Ca­tri­ona Ste­wart

Why your election vote re­ally does count

Evening Times - - FRONT PAGE - Ca­tri­ona Ste­wart

TO­DAY is the last day for reg­is­ter­ing to vote.

Are you reg­is­tered? Do you care?

It can feel quite dif­fi­cult to find the en­ergy to bother about an election when it is the third gen­eral election in three years and when, for us in Scot­land, we’ve also had two ref­er­en­dums in five years plus our Scottish Par­lia­men­tary elec­tions.

But think what a priv­i­lege it is to feel worn out by too much democ­racy.

Hong Kong was lit­er­ally on fire as the back­drop to its lo­cal elec­tions last week, so at least we’ve avoided ri­ots among our cur­rent political mess.

Though that’s re­ally damn­ing with faint praise.

Vot­ers there queued for up to an hour to cast their bal­lots.

When polls closed on Sun­day, more than 71 per cent of the elec­torate had voted – or, more than three mil­lion peo­ple, nearly half of Hong Kong’s pop­u­la­tion.

Many were vot­ing for the first time.

The turnout was de­scribed as a pow­er­ful re­buke to the gov­ern­ment.

An hour long queue? That’s ded­i­ca­tion.

There has been much spec­u­la­tion that voter turnout will be lower at this election be­cause it is be­ing held in win­ter and the elec­torate will find it harder to get up the en­ergy to go out and per­form their civic duty. What a de­press­ing in­dict­ment of vot­ers.

More likely, if turnout is low, that it is be­cause vot­ers feel a sense of ap­a­thy at just what their vote is worth.

They feel a sense of ex­haus­tion at the re­lent­less gum-bump­ing over Brexit.

And they feel their vote doesn’t count any­way, in a first-past-the­p­ost sys­tem.

Tribal, par­ti­san pol­i­tics – vot­ing for the same party you’ve al­ways voted for, or that your fam­ily votes for – is not go­ing to cut it this time round.

Vot­ers feel let down by all three main sides. The Con­ser­va­tives are headed by the UK’s least pop­u­lar Prime Min­is­ter of all time. Plenty of staunch Labour vot­ers feel they can’t trust Jeremy Cor­byn to ad­e­quately deal with the grow­ing scan­dal around an­ti­Semitism in his party.

The LibDems have Jo Swin­son, a party leader with a West­min­ster vot­ing record the elec­torate will not for­give, head­ing a party that backed the Tories on poli­cies vot­ers will not for­get.

When there’s no party per­suad­ing you it is trust­wor­thy, no politi­cian re­spond­ing with­out slo­ga­neer­ing to nu­anced con­cerns, then what do you do? You likely give up your demo­cratic right and pre­tend the whole thing isn’t hap­pen­ing. Es­pe­cially when, as just one of tens of thousands of peo­ple in your con­stituency, you can feel pow­er­less. Look­ing at a break­down of the ar­eas with the largest pro­por­tion of non-vot­ers in the 2017 Gen­eral Election, of the top 10, four were in Glas­gow. Glas­gow North East was first with 47 per cent, then Glas­gow East at 45 per cent; and Glas­gow South East and Glas­gow Cen­tral both had 43 per cent.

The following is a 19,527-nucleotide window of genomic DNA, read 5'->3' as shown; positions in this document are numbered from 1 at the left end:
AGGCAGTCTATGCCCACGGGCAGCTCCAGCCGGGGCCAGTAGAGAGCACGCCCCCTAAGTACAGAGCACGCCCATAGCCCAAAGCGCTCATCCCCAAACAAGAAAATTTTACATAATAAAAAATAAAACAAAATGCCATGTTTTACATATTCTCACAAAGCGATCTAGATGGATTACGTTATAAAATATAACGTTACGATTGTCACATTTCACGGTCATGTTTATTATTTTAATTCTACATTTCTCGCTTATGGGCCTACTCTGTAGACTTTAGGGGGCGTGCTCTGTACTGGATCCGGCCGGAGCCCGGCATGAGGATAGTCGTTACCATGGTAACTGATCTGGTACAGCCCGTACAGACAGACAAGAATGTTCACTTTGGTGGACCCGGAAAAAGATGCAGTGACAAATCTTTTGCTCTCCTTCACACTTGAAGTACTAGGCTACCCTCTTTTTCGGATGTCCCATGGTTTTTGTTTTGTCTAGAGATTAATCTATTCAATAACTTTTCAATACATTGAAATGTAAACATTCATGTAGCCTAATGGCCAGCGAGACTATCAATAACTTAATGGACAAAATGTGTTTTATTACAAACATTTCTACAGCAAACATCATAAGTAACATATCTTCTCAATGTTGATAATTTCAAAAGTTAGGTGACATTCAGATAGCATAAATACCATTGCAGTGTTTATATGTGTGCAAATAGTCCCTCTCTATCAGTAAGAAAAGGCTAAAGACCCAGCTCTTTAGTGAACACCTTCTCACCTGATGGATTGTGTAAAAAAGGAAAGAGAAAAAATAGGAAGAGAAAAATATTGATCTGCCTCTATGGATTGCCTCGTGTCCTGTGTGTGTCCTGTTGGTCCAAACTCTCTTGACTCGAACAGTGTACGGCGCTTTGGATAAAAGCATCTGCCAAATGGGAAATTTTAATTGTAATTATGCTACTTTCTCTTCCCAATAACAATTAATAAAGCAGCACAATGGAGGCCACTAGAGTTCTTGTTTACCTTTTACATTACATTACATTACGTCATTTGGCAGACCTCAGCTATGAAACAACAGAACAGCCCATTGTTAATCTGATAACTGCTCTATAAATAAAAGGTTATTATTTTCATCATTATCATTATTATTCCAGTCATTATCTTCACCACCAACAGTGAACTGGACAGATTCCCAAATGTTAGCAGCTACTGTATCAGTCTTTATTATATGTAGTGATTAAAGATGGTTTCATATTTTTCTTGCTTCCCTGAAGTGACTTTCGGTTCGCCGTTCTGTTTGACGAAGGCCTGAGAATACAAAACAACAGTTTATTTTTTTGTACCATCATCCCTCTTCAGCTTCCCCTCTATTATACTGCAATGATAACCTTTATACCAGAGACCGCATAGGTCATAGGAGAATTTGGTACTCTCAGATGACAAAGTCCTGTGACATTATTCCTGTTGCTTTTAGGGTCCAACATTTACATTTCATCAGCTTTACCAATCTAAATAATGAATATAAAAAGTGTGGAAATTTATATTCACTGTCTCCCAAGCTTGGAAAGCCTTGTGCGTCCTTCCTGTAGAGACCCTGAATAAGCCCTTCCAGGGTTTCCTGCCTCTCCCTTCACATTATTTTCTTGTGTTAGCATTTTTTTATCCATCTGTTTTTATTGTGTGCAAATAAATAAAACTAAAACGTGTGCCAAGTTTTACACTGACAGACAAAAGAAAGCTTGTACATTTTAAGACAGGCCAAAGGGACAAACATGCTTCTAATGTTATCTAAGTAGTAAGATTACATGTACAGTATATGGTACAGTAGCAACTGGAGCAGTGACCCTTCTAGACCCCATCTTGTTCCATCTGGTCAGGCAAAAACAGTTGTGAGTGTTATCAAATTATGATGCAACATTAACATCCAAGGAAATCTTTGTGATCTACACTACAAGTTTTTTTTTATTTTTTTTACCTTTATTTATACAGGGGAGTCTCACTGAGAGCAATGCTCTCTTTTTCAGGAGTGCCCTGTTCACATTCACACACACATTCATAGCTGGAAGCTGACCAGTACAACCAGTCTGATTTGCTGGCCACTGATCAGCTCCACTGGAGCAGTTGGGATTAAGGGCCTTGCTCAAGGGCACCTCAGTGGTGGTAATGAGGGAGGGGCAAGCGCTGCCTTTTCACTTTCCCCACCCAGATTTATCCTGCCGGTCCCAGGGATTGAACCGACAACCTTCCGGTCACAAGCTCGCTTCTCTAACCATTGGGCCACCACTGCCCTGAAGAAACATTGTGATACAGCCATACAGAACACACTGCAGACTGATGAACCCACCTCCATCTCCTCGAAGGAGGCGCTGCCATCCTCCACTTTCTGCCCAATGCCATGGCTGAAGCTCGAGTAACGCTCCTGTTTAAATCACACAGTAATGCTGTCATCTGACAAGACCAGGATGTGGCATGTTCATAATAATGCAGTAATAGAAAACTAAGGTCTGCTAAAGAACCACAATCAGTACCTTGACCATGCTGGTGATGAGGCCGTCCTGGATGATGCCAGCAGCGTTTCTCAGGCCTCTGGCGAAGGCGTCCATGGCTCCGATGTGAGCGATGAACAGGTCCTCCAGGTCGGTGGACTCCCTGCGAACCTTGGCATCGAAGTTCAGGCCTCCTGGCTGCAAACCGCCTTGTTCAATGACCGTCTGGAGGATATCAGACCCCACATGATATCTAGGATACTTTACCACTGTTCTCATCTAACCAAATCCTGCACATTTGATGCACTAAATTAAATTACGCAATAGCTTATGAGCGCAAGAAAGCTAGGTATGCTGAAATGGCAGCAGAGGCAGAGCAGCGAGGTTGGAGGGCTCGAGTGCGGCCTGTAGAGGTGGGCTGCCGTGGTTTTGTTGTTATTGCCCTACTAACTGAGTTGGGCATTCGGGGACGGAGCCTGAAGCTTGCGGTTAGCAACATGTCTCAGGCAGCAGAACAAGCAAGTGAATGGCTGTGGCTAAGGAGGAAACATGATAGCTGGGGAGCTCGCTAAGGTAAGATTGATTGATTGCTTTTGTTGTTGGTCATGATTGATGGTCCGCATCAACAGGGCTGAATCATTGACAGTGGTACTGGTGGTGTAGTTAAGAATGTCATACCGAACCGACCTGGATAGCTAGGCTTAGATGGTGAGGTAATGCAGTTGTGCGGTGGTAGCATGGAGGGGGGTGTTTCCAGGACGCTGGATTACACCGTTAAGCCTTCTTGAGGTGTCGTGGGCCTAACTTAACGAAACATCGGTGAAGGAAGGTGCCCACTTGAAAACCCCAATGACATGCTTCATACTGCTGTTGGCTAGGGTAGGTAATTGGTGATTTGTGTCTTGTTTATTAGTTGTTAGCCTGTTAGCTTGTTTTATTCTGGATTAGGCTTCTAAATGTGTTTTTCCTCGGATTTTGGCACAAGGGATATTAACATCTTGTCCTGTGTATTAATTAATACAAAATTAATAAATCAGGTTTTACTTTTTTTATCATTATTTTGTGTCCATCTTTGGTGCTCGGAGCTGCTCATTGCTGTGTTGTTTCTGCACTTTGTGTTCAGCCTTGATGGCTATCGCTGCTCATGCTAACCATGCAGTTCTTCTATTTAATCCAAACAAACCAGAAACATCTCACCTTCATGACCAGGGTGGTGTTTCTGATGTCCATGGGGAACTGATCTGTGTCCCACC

For those who don’t turn out be­cause they think their vote just doesn’t mat­ter, they’re wrong.

Ac­cord­ing to fig­ures shared by the BBC, the num­ber of non-vot­ers was greater than the ma­jor­ity of MPs who were voted in dur­ing the last election in 551 out of 650 con­stituen­cies.

That means that in more than 80 per cent of seats, if non-vot­ers had turned out the re­sults of the last election might have been quite dif­fer­ent.

In some seats the MP won by fewer than 100 votes – but in each of those be­tween 12,000 and 30,000 elec­tors didn’t take to the bal­lot box to cast their vote.

But if all of those un­used bal­lots had been added up and counted to­wards a sin­gle separate party, that party would have won more than 140 seats in the House of Com­mons.

Young vot­ers, in par­tic­u­lar, are ex­pected to have a big im­pact in this election.

The 2017 snap gen­eral election was noted for its “youthquake” – the num­ber of young vot­ers who turned out and made a no­tice­able dif­fer­ence to the re­sults.

Heart­en­ingly, 1.35 mil­lion un­der-35-year-olds reg­is­tered to vote dur­ing the first two weeks of this cam­paign.

That sits around twice the rate of 2017.

Look at the prob­lems the coun­try is cur­rently fac­ing, if you can put aside Brexit for a mo­ment: the cli­mate emer­gency, the hous­ing cri­sis, cuts to the NHS in Eng­land that ef­fect Scot­land too, an in­se­cure job mar­ket, sub-par pub­lic trans­port.

It’s not easy – two weeks to go and I still have no idea who I’m go­ing to vote for – but it’s vi­tal to be in­volved.

Given how un­pre­dictable pol­i­tics has been, it feels all to play for.

In Glas­gow, in par­tic­u­lar, we’ve been hit badly by aus­ter­ity and cruel Tory poli­cies.

If you want some­thing new, your vote might be the one to make the dif­fer­ence.

What to do when there’s no per­sua­sive party?

Pic­ture: Colin Mearns

Vot­ers and ac­tivists out­side the polling sta­tion at Notre Dame Pri­mary School at the 2015 elec­tions

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